Running helps children to become more alert in the classroom

Published on: 06 Nov 2015

PHYSICAL education classes might make some children moan, but not these pupils from a Downend school.
Every morning, Year 2 children at Stanbridge Primary School lace up and hit the Tarmac with their friends.
The group starts before classes in the morning, running in formation to help build team spirit and leadership.
Teachers say they are starting to see the benefits of it, with increased attention spans and enhanced concentration in class.
James Baker, a Year 2 teacher and head of infants at Stanbridge, started the venture last term after taking up running himself about 18 months ago.
He said: “The children really enjoy it, it helps with their learning. After the run, they are like little sponges, ready to absorb the learning they encounter in the classroom.
“There is a huge emphasis in primary education to develop English and mathematics skills. At times, it feels like physical education is getting marginalised within the curriculum.
“It is natural for young children to play, be active and run. As with any exercise, running can boost a child’s self-esteem and confidence,  improve memory, and enhance their mood.”
Primary school pupils usually have about two hours of PE a week.
Mr Baker said: “So far, the children have really enjoyed running half a mile every day. For one reason or another, it was missed one day last week and they were not happy. They love their morning run.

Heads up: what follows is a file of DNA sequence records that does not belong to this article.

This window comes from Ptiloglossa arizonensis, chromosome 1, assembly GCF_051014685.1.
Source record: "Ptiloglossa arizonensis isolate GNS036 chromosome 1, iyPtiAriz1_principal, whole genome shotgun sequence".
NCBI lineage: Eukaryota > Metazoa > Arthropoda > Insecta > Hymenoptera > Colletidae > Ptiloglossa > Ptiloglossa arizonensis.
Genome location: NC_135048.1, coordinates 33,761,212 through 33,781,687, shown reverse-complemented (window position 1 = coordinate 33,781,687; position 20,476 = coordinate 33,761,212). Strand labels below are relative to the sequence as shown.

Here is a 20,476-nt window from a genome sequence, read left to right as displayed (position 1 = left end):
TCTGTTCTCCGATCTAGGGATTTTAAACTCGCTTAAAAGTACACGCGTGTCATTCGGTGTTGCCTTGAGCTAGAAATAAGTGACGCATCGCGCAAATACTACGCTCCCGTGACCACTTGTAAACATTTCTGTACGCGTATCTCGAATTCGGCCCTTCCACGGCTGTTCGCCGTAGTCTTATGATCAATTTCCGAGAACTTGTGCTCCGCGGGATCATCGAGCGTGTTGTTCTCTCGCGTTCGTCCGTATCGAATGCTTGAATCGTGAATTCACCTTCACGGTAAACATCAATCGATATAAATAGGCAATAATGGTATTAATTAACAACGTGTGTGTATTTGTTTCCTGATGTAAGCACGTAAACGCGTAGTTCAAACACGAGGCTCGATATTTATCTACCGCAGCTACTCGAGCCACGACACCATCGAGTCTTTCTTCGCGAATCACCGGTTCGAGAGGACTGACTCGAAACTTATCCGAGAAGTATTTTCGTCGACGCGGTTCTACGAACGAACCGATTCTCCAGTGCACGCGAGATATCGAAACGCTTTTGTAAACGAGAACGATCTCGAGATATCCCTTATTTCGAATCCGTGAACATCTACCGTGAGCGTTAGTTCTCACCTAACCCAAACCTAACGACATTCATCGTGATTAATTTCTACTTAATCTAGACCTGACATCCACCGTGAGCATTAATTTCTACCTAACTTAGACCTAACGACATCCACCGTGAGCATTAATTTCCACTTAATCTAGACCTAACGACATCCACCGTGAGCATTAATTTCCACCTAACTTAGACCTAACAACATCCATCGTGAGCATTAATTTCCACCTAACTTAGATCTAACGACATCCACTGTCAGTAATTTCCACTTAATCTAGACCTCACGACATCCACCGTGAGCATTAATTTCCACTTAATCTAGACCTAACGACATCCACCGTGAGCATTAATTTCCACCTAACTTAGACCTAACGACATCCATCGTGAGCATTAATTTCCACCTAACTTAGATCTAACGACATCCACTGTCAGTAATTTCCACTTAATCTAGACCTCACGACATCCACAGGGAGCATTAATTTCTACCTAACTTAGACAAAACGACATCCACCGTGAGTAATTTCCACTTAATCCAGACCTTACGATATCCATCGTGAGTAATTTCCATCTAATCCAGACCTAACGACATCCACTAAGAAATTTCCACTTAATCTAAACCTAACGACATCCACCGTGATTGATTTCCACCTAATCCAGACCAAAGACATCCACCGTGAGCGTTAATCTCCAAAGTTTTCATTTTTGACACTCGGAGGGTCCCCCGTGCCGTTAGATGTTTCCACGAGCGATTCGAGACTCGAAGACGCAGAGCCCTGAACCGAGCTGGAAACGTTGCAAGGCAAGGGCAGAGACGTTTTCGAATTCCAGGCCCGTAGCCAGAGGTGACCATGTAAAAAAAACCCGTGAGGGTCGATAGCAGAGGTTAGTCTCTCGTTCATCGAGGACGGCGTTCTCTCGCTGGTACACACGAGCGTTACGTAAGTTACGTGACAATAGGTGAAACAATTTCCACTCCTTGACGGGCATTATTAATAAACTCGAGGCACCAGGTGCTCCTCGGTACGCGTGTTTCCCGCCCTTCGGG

“Any physical exercise will make you more alert and focused. It will stimulate the brain and make you more attentive to any given task. I found the vast majority of my children to be more invigorated and eager to learn after running.”
The rules of the morning run at Stanbridge are simple - no one overtakes, the children run at a consistent pace, and those who can’t quick walk at the back. They even time their runs as a group, with the personal best being around 5mins 25secs!
Six-year-old Emily Macey said: “I like running because it’s good for you. It makes me feel more awake and gets my brain thinking.”
Mr Baker said: “I’d love to see the idea catch on in all the local primary schools, and to see a culture change in schools in general where sport and PE plays a more significant part in a child’s development.
“It makes people happier, fitter, and healthier. Why wouldn’t we want to do more of it?”
Mr Baker has now secured funding from the school to attending a Run England leadership course. He will be starting a parents’ group after Christmas.  He has also been approached by South Gloucestershire Council to start an early morning ‘School Gates’ running group for parents dropping their children off at school.
Teachers and staff at the school will be running at the Chipping Sodbury Parkrun this month as part of a national initiative to get people in work involved in sport.
Mr Baker, who runs with the Frampton Cotterell Harriers along with his family, will also be taking on the London Marathon next year. He and his wife Jo will be running for charity Addaction, which raises funds for people recovering from drug and alcohol addiction.

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